Wednesday, October 28, 2015

We've moved!

The blog, that is.
I finally got fed up enough with the mobile app to go straight to self-hosted Wordpress, so we're now over at www.topaz-dreams.net - more details and a brief update post over there.

Friday, October 23, 2015

The state of the pony

We're now three weeks post-Quicksilver and, for various reasons, definitely at the end of our ride season for the year.

Fetti's winter coat is pretty solidly in.  I look at her back and I want to cry.  There have been patches of 'wavy' hairs on both sides for a while now, but they stayed pretty consistent so I left it alone. With this new coat, she has fist-sized white patches, lots of wavy hair there, and what I think is some hair loss (or some major thick/thin patches - I can feel where the hair sort of 'drops off' in places).  Same spot as before, roughly under the stirrup bars.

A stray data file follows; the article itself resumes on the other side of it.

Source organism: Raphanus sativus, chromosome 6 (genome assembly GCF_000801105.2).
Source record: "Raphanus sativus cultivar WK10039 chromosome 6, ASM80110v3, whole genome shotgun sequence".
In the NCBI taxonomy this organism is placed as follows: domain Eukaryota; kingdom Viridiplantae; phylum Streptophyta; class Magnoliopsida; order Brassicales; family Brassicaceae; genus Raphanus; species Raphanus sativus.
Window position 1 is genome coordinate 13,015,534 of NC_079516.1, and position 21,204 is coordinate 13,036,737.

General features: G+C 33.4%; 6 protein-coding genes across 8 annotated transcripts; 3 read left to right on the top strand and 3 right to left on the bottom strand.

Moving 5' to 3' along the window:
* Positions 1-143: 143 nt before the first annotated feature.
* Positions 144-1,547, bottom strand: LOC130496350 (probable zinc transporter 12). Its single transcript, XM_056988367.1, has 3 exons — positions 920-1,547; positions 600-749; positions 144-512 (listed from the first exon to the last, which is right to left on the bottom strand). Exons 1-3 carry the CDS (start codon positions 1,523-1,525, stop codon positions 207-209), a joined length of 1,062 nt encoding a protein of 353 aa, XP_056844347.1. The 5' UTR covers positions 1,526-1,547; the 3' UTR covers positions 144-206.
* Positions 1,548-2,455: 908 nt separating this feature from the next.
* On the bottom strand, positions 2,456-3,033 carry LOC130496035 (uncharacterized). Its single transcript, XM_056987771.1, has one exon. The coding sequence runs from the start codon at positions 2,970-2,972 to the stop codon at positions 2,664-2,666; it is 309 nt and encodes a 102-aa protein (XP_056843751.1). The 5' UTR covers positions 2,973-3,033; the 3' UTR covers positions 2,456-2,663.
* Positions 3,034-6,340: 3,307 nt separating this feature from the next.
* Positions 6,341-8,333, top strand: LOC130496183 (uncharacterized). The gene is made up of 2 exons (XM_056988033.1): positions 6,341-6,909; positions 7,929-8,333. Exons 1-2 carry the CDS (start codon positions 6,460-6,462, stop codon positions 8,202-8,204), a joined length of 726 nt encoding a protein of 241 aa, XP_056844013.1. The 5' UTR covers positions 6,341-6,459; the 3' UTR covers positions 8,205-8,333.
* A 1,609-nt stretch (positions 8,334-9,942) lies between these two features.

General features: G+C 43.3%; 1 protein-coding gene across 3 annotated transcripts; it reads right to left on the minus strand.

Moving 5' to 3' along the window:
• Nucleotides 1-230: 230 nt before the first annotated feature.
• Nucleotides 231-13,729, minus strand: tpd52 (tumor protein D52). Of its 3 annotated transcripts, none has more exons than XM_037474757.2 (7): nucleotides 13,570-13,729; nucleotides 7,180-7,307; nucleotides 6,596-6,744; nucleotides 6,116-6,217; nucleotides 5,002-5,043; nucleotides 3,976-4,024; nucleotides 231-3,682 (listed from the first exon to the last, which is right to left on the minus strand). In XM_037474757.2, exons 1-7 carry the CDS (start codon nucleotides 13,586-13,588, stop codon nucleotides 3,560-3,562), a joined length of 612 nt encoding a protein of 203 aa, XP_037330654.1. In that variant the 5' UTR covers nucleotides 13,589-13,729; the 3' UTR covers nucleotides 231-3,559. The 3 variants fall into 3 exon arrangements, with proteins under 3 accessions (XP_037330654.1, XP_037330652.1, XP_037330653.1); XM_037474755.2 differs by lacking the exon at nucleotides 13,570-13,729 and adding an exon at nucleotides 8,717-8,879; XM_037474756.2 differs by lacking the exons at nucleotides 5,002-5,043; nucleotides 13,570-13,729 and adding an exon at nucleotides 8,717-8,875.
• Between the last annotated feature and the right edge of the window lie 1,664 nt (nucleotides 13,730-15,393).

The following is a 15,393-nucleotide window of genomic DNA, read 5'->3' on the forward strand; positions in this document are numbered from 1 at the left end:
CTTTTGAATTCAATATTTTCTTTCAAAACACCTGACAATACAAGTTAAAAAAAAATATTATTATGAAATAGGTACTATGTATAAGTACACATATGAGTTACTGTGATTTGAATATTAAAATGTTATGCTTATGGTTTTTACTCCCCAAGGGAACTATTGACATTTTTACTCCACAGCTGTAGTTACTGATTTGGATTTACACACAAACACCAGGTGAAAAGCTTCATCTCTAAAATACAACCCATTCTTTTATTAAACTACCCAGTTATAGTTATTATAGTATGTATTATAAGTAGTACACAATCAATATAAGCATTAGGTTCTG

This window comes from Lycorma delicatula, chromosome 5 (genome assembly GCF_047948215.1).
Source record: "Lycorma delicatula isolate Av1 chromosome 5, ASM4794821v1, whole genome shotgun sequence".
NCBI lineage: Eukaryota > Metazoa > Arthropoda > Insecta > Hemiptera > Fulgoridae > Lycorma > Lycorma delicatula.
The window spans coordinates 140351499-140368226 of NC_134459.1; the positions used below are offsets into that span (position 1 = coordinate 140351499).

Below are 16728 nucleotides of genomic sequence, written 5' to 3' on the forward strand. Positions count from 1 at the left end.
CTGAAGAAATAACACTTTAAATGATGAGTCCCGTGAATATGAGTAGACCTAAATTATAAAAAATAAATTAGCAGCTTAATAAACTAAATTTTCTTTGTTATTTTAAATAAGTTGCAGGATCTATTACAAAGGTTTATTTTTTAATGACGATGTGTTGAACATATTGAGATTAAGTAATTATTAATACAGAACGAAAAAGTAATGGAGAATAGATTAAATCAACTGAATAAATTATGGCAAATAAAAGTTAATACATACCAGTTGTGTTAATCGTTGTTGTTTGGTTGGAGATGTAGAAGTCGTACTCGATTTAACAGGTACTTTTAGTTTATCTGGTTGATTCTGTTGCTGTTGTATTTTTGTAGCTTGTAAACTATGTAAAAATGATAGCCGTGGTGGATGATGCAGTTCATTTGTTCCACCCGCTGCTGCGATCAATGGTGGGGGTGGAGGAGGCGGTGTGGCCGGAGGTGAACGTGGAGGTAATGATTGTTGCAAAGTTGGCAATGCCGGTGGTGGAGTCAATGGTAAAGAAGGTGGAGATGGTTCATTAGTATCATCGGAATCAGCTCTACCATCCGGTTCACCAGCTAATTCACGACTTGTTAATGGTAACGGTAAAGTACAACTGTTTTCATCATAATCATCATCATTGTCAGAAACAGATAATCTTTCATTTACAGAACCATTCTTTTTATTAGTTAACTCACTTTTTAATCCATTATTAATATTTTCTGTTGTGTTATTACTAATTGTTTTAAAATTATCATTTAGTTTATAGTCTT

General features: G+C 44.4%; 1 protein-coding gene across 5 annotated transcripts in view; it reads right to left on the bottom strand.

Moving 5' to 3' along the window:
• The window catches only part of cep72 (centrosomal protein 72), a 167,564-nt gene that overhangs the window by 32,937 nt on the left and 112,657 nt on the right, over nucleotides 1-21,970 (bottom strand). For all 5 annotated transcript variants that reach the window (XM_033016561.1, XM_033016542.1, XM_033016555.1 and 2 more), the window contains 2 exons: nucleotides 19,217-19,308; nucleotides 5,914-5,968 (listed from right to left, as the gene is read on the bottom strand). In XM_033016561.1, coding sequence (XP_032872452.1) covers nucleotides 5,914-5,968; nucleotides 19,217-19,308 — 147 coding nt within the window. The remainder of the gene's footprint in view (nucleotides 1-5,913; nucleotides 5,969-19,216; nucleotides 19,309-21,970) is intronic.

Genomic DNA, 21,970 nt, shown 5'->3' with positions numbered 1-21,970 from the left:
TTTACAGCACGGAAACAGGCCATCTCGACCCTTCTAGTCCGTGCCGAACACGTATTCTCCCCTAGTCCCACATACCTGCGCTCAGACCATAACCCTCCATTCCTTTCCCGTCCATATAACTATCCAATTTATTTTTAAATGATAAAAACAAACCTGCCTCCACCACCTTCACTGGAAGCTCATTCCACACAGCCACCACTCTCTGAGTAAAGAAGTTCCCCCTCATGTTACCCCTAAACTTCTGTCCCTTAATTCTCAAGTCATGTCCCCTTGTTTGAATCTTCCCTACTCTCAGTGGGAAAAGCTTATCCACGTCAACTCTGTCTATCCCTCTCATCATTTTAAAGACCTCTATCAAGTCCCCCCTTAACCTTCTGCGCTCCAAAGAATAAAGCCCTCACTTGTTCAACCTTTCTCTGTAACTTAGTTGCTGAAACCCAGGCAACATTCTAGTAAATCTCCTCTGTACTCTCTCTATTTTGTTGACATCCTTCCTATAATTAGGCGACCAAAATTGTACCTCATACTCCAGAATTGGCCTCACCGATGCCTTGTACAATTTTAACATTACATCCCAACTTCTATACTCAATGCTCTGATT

I quit riding in my old Eurolight entirely by May of this year, though I'd been transitioning that way through the winter, and spent five months exclusively in the Thorowgood.  It was not until August (three months in) that the dressage saddle was reflocked, and those areas were noted as needing it.  I may have done more harm than good switching to that saddle.  It's hard to say.  I knew the Eurolight wasn't working, and I thought the Thorowgood was.

We also did a lot more rides this year: 1 NATRC ride (early May), back-to-back LDs (30&35) in June, 50 in September, 25 in October.  I don't actually regret any of them, and I feel like I made good choices about which rides to do.  I'm really, really happy with my decision not to do day 3 of Wild West - that's where I first noted something odd with the saddle/electrodes even on top of the boot fiasco.